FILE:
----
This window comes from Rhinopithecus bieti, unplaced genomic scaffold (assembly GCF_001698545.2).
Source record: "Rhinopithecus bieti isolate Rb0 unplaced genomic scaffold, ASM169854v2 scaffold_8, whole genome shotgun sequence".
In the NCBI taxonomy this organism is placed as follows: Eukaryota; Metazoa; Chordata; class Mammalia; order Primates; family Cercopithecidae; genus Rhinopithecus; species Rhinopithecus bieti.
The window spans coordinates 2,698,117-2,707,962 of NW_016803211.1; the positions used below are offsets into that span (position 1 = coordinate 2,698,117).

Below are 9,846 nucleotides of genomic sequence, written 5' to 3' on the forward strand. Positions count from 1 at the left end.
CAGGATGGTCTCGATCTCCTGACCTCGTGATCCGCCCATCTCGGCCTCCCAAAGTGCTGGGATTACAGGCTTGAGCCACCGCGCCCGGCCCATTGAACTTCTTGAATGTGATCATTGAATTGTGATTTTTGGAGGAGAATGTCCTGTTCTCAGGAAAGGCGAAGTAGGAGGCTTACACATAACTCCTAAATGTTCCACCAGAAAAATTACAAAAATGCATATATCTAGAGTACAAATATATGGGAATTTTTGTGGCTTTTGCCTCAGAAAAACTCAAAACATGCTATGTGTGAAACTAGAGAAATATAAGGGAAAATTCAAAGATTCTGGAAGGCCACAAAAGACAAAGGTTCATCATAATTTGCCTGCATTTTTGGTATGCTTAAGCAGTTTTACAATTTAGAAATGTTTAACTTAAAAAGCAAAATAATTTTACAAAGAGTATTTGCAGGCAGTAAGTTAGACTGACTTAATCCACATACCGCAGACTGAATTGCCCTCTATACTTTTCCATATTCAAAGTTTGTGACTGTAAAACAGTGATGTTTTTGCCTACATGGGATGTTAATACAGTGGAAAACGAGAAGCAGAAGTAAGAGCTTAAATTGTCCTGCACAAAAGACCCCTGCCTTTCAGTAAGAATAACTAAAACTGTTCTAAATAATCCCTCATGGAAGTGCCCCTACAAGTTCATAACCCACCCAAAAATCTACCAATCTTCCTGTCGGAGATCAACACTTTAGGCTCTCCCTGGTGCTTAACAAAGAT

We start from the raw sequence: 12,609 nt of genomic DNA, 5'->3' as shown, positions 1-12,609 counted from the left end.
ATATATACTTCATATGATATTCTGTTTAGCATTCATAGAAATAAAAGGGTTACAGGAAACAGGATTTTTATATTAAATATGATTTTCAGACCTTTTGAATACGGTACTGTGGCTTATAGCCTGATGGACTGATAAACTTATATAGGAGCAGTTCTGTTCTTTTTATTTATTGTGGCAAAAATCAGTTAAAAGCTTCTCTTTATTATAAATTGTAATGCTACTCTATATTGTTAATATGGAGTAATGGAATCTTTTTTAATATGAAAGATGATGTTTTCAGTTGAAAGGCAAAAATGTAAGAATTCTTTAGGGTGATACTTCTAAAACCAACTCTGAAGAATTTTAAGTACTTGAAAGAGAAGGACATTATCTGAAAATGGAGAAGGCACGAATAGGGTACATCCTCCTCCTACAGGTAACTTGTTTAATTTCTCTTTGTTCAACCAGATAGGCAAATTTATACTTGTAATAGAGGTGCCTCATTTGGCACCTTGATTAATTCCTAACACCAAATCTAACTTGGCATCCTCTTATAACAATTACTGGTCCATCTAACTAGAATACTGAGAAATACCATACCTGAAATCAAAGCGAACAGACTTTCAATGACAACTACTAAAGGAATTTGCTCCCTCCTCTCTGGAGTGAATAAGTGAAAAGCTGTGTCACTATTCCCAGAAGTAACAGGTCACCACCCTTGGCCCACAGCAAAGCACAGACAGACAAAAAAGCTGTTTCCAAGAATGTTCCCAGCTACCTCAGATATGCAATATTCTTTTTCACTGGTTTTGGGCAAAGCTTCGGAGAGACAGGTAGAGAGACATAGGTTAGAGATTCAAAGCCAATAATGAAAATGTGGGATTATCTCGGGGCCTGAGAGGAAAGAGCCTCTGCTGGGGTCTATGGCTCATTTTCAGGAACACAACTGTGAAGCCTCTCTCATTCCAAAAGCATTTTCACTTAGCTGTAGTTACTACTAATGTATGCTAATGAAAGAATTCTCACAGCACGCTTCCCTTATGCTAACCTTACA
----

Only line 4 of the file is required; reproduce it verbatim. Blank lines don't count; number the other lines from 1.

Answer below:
The window spans coordinates 2,698,117-2,707,962 of NW_016803211.1; the positions used below are offsets into that span (position 1 = coordinate 2,698,117).